|Publication number||US6735145 B1|
|Application number||US 10/065,626|
|Publication date||May 11, 2004|
|Filing date||Nov 4, 2002|
|Priority date||Nov 4, 2002|
|Also published as||US20040085847|
|Publication number||065626, 10065626, US 6735145 B1, US 6735145B1, US-B1-6735145, US6735145 B1, US6735145B1|
|Inventors||Francois Ibrahim Atallah, Gregory Christopher Burda, Anthony Correale, Jr.|
|Original Assignee||International Business Machines Corp.|
|Export Citation||BiBTeX, EndNote, RefMan|
|Patent Citations (12), Referenced by (9), Classifications (6), Legal Events (5)|
|External Links: USPTO, USPTO Assignment, Espacenet|
The present invention relates to driver circuits, and more particularly to a method and circuit for optimizing power consumption and performance of driver circuits.
Low power requirements in a circuit often conflict with high performance requirements. As a result, the voltage ranges at which circuits can operate can be limited in order to address this conflict. For example, circuit configurations that are efficient with regard to power, performance, and area are limited in that they can operate at one voltage but often cannot operate properly at other voltages, e.g., lower voltages. Conversely, circuit configurations that are designed for broad voltage operations often do not exhibit optimal power, performance, and area characteristics.
A classic example of the trade off between low power requirements and high performance requirements is that of a register file. A register file often includes an array of memory elements. All memory elements within a bit slice are connected to one another through a multiplexor. Each memory element within a bit slice could include, for example, one or more pass gates, each associated with a different word line. The multiplexor is effectively distributed by incorporating the pass gates in each memory element and then coupling the pass gate outputs together within the bit slice.
FIG. 1 is a block diagram of a conventional file register circuit 10, which includes a conventional wordline driver 12, an NFET transistor 14, a PFET transistor 16, a bit line 18, and a memory 20. To compensate for the adverse effects of an NFET only configuration as described above, the PFET transistor 16 is placed in parallel with the NFET transistor 14 making a transmission gate. As described above, NFET transistors are known to pass good logical 0s but poor logical 1s. In contrast, PFET transistors are known to pass good logical 1s but a poor logical 0s. When an NFET transistor and a PFET transistor work in tandem, the result is the passing of good logical 1s and good logical 0s. Generally, the NFET transistor does the majority of the work. On an upswing (i.e., a logical 0 to a logical 1), the NFET transistor charges up a node quite quickly but only part way. The PFET transistor takes the node up the rest of the way resulting in a logical 1. Conversely, when trying to swing the signal in the other direction (i.e., a logical 1 to a logical 0), the NFET transistor does all the work. The PFET transistor helps but not significantly.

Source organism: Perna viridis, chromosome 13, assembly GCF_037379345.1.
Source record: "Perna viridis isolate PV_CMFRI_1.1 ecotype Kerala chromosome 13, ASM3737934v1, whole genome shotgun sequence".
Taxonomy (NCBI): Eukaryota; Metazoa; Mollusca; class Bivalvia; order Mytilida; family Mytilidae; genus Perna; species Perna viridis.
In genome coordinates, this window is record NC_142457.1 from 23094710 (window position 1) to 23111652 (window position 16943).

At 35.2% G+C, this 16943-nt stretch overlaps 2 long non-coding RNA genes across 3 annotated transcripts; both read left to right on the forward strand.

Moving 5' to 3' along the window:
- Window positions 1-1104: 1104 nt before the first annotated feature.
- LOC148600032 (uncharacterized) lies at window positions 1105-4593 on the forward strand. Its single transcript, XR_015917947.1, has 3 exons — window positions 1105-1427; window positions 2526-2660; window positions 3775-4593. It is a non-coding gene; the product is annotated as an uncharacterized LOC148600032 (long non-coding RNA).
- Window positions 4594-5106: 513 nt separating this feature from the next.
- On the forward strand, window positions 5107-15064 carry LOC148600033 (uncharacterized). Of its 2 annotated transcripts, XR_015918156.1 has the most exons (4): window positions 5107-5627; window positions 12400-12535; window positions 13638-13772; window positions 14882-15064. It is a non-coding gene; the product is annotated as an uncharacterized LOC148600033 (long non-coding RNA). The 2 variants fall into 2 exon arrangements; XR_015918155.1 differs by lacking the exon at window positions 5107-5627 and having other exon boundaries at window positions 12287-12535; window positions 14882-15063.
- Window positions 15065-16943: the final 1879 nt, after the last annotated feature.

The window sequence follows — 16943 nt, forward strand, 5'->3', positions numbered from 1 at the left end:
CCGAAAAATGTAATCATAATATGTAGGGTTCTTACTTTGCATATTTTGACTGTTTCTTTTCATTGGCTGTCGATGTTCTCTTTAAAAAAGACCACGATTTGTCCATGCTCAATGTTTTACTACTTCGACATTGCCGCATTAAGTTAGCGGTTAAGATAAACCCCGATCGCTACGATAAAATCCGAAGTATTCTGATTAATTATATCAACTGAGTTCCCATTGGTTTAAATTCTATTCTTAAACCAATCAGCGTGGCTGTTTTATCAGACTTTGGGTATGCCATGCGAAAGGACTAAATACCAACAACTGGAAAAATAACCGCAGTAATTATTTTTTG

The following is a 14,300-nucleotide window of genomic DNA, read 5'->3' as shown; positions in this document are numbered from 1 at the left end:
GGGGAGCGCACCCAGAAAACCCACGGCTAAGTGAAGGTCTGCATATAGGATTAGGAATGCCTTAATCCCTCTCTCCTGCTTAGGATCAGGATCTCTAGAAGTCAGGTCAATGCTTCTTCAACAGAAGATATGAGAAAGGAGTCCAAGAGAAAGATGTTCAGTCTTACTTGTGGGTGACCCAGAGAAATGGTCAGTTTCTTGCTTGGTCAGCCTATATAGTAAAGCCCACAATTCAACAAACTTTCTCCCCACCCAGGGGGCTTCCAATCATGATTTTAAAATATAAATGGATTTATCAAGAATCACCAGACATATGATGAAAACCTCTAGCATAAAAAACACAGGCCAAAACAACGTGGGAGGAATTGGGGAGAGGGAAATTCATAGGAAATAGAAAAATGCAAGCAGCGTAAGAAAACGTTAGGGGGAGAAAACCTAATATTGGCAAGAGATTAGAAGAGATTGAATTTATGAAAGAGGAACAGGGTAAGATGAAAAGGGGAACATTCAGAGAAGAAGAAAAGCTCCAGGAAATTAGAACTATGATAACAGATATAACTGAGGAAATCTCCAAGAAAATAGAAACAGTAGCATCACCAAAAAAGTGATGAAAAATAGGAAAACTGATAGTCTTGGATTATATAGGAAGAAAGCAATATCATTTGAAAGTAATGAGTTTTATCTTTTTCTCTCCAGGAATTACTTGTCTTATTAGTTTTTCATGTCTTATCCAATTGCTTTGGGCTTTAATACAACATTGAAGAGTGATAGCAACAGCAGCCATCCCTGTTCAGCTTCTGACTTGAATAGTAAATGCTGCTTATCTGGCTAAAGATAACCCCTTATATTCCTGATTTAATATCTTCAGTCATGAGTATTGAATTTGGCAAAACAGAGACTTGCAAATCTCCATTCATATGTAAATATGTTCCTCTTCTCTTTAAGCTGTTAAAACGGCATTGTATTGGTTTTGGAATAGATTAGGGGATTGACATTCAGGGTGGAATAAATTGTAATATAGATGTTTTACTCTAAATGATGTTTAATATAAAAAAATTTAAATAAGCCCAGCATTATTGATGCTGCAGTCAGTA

Problems with circuit configurations using an NFET/PFET (N/P) transistor pair configuration are as follows. First the area required increases, e.g., at least doubles, because of the area required by the complementary PFET transistors. Second, two different control signals are required. There is a positive active control signal to activate each NFET transistor and a negative active control signal to activate each PFET transistor. Furthermore, implementing the PFET transistors increases the power consumption. Third, the additional PFET transistors increase the power consumption.
An NFET only configuration is preferred for various applications, such as register files and memories, which generally have tight area and power constraints. NFET transistors enable the building of complex functions in a minimum amount of area. NFET transistors also use a minimum amount of power.
With regard to area, NFET only configurations require only one control line and one control line driver. If, for instance, PFET transistors were also used a second control line and a second control line driver would be required. Using only NFET transistors also reduces power and area because complement signals for the PFET transistors are not required. The bit line capacitance is also reduced, thereby reducing bit line power.
NFET only configurations have reduced bit line voltage swings resulting in lower bit line power. The bit line voltage swing is the power supply voltage (Vdd) minus the device's threshold voltage (Vt. The lower bit line power is due to the bit line power being directly proportional to the voltage squared. Hence, power and area are optimized using the NFET only configuration.
A problem with an NFET only configuration, however, is that NFET transistors are notorious for not passing good logical 1s. For example, with a logical 1 applied to its drain or source and a logical 1 of the same magnitude applied to its gate, the resulting output voltage at the other side of that pass transistor is a logical 1. However, it is a logical 1 that is at a reduced voltage. A circuit receiving this output voltage must be designed to handle the reduced voltage. The reduced voltage is the total gate voltage minus Vt.